Social media is ever-evolving, but fundamentally, it remains about engagement, interaction and relationships.  Empire Avenue is another recent classic example of how some users are developing over-inflated opinions of themselves, as their daily ‘stock’ fluctuates along with their egos!

I’m not hypocritical – I’ve checked my own Klout score and even had a go on Empire Avenue (which I have subsequently deleted)!  But for me, social media is about ENGAGAING with people; holding discussions and building human relationships in a virtual world.

Yes; as a social media marketer, metrics such as Klout influence are valuable and necessary markers of performance from a branded social media perspective.  They help to illustrate ROI and your position against competing businesses – I use them professionally and they assist me immensely.

But as an individual?  I couldn’t give two hoots whether 3 million people you’ve never met are ‘investing’ in you because you have a high score.

I’d much rather engage with real people about real things.

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Farcical Friday – Follow Friday Loses Its Way

In writing this, I’m aware that I’m being hypocritical.  After all, I often engage in the Twitter phenomenon known as ‘Follow Friday’ (#FF).  But in recent weeks, I’ve really started to question the value of this social practice.

I read an interesting blog post this week by Kevin Ball, in which he highlighted some fascinating work by Mark Granovetter conducted in the 1970s.  Part of Granovetter’s findings showed that:

“We have strong ties with people in the same network as ourselves and these are slow in creating change.”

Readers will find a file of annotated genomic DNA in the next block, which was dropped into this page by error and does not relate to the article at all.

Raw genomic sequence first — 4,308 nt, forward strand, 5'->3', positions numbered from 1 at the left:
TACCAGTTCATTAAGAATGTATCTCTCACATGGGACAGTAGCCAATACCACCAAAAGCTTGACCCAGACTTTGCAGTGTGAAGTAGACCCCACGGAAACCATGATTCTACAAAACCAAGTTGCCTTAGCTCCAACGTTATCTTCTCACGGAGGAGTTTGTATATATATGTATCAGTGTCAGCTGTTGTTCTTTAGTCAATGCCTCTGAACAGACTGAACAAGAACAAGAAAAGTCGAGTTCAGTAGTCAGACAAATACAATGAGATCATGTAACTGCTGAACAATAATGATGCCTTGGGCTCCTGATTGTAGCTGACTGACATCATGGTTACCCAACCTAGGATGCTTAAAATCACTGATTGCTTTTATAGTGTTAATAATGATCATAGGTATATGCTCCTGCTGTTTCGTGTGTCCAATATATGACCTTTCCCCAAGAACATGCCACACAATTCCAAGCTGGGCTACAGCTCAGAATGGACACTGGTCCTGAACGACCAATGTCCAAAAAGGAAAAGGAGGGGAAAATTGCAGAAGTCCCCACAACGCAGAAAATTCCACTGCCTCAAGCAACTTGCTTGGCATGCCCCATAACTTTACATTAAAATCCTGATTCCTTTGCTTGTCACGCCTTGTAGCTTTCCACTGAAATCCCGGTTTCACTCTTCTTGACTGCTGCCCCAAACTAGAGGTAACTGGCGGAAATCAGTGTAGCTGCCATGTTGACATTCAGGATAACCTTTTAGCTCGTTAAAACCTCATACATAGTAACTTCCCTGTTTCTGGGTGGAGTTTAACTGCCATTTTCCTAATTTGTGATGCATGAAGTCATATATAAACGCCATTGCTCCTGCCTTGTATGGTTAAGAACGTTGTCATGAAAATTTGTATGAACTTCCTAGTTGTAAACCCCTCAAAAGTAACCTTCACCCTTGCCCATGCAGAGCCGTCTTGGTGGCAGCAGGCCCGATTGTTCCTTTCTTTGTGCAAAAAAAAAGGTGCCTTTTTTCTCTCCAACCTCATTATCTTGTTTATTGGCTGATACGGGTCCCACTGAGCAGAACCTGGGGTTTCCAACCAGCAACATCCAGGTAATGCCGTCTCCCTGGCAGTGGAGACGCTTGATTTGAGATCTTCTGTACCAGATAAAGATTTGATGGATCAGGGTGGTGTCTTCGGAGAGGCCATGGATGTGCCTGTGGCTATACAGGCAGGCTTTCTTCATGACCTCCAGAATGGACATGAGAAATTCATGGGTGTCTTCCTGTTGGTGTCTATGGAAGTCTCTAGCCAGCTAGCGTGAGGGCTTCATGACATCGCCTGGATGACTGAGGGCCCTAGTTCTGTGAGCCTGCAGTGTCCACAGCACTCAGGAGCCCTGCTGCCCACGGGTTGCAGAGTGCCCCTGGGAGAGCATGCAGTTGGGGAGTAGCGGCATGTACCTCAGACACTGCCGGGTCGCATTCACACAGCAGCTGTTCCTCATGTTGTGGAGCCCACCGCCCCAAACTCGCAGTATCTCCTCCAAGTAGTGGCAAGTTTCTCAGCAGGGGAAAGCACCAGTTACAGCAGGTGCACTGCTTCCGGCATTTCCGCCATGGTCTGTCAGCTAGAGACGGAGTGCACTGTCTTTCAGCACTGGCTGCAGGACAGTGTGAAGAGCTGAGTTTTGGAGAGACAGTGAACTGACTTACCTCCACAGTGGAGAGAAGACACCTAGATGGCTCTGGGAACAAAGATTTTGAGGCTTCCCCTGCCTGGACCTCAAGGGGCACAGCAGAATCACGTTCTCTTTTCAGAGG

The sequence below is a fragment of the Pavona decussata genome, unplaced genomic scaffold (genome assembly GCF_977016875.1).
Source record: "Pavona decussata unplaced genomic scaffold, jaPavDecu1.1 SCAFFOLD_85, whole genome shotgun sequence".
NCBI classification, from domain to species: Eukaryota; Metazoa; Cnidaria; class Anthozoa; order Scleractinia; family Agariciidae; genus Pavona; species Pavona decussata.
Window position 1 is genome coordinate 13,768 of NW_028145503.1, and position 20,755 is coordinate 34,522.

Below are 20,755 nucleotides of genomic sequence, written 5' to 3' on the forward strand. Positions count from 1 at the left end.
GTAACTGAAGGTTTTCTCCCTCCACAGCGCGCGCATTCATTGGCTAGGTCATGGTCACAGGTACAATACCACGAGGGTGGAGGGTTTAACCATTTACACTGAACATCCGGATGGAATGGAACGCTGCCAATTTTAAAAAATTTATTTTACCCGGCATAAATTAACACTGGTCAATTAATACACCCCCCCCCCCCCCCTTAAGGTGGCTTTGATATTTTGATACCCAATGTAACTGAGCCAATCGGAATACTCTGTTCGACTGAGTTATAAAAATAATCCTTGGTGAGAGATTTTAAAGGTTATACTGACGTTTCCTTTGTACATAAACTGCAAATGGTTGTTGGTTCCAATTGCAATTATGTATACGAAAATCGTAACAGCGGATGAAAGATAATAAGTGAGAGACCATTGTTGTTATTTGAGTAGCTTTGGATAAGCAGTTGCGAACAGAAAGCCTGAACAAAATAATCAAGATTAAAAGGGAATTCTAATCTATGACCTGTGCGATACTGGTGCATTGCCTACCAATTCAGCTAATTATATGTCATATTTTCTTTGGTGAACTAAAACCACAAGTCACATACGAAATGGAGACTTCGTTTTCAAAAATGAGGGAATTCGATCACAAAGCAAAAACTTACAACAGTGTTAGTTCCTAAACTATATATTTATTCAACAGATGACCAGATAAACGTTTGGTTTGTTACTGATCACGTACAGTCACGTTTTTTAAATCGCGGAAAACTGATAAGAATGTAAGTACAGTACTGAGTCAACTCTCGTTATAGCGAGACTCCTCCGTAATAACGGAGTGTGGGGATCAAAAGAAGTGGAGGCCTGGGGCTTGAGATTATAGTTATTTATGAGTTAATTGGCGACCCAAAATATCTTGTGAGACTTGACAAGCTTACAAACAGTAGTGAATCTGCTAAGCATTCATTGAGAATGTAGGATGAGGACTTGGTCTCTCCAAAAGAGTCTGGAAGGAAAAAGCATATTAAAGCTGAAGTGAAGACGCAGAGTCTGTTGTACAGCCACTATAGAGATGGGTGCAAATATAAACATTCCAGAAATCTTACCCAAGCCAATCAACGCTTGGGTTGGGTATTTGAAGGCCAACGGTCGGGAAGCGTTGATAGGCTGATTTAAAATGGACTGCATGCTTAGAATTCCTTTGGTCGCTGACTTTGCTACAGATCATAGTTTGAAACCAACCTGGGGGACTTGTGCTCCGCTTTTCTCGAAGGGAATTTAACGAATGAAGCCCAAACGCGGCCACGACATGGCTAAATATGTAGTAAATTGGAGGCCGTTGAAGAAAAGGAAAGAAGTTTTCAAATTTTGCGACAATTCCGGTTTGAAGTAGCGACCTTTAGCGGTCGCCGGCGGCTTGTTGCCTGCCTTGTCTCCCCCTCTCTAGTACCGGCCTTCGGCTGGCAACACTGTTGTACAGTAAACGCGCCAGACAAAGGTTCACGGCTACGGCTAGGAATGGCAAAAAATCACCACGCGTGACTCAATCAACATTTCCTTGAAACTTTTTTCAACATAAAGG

He also claimed:

“People with strong ties are in the same circles, they listen to the same sources and they learn nothing new from one another.”

And I think that social media can be just as cliquey.

If you think about the concept of social media as part of a grand concept, the possibilities are mind-blowing.  A connected world in which we have immediate access to human interactions – to collaborate, share, learn, converse, help, advise, support.

Don’t get me wrong; despite these philanthropic possibilities, I also enjoy the banal, informal chat and banter that channels such as Twitter provide.  But I see enclaves of users mixing purely in their immediate circle and communicating only with each other – and as I stated at the outset, this is something I am also guilty of.

And here’s where #FollowFriday comes in.

Every week, I tend to see the same people telling us to follow the same people – in many instances, we’re all following that person anyway.  The premise of Follow Friday is very good indeed – but how many of you actually start following someone based on a recommendation of your peers?  Say you follow 100 people and each person shares 3 Follow Fridays.  Do you start following 300 new people?  And in a week’s time, a further 900 people?

No.

For me, Follow Friday has become a way of publicly doffing one’s hat to someone they like – a way in which to show someone that they like them.  But in terms of a genuine mechanic to share like-minded people and promote digital integration and collaboration, I think that Follow Friday falls short, especially considering the sheer volume of Follow Fridays that are published every week.

The premise of Follow Friday is excellent – but I feel many Twitter users have lost sight of its original purpose.